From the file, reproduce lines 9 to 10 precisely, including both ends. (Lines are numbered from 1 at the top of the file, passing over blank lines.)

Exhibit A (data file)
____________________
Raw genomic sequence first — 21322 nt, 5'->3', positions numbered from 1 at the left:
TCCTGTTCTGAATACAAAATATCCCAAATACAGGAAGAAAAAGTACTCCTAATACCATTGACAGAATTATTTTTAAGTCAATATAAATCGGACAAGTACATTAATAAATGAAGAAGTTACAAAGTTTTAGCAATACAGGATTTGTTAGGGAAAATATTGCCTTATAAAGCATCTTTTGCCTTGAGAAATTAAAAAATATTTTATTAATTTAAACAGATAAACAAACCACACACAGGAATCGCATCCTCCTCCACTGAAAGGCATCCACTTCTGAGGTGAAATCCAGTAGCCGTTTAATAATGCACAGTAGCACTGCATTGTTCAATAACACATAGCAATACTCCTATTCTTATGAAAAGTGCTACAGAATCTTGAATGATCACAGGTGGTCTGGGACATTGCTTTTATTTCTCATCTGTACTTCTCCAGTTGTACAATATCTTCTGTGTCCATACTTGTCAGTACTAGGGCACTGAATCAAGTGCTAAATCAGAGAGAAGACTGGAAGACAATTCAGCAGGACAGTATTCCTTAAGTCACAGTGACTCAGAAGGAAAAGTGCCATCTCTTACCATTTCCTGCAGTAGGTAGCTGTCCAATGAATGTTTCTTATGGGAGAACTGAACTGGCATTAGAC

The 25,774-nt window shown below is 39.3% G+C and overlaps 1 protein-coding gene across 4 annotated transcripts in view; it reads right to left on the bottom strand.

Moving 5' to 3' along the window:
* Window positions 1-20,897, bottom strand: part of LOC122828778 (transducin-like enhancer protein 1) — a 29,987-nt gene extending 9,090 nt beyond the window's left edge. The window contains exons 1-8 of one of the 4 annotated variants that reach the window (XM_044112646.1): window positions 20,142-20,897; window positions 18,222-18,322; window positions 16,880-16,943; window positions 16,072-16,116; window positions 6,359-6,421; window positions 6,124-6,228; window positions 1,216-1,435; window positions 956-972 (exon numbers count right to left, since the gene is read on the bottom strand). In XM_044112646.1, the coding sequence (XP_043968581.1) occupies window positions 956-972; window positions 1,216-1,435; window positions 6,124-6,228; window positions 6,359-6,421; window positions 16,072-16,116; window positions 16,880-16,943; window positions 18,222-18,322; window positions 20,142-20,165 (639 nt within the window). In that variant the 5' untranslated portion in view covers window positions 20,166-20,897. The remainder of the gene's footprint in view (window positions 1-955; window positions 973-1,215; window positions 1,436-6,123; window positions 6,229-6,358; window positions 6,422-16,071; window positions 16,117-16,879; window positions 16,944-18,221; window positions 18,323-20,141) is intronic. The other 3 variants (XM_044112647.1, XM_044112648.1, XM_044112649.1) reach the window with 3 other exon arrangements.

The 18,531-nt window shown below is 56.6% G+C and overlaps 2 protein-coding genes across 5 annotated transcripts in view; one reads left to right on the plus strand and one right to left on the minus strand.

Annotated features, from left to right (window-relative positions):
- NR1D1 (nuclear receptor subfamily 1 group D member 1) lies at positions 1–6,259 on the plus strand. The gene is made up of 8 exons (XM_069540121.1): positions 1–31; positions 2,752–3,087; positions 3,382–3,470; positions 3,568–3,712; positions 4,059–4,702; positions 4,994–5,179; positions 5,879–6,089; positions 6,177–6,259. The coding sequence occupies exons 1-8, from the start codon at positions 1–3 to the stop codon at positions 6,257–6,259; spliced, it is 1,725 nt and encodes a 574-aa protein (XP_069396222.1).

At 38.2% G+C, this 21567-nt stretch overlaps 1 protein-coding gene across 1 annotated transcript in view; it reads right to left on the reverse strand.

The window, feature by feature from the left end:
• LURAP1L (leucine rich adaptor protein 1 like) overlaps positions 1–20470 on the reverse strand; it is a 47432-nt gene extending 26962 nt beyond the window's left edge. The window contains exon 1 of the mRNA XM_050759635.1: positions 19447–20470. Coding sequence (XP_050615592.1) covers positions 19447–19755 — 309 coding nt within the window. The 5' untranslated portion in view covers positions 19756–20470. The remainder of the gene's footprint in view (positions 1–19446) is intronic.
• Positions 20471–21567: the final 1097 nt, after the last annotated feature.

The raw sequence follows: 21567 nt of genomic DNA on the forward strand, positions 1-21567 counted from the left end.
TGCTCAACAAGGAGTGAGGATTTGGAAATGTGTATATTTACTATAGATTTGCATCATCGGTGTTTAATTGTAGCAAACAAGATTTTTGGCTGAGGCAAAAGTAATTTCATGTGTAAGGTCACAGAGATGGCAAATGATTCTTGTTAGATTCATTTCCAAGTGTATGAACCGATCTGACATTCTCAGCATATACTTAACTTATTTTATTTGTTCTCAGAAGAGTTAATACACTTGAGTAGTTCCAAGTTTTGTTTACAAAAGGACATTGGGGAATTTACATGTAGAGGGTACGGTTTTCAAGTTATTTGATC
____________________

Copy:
At 38.2% G+C, this 21567-nt stretch overlaps 1 protein-coding gene across 1 annotated transcript in view; it reads right to left on the reverse strand.

The window, feature by feature from the left end: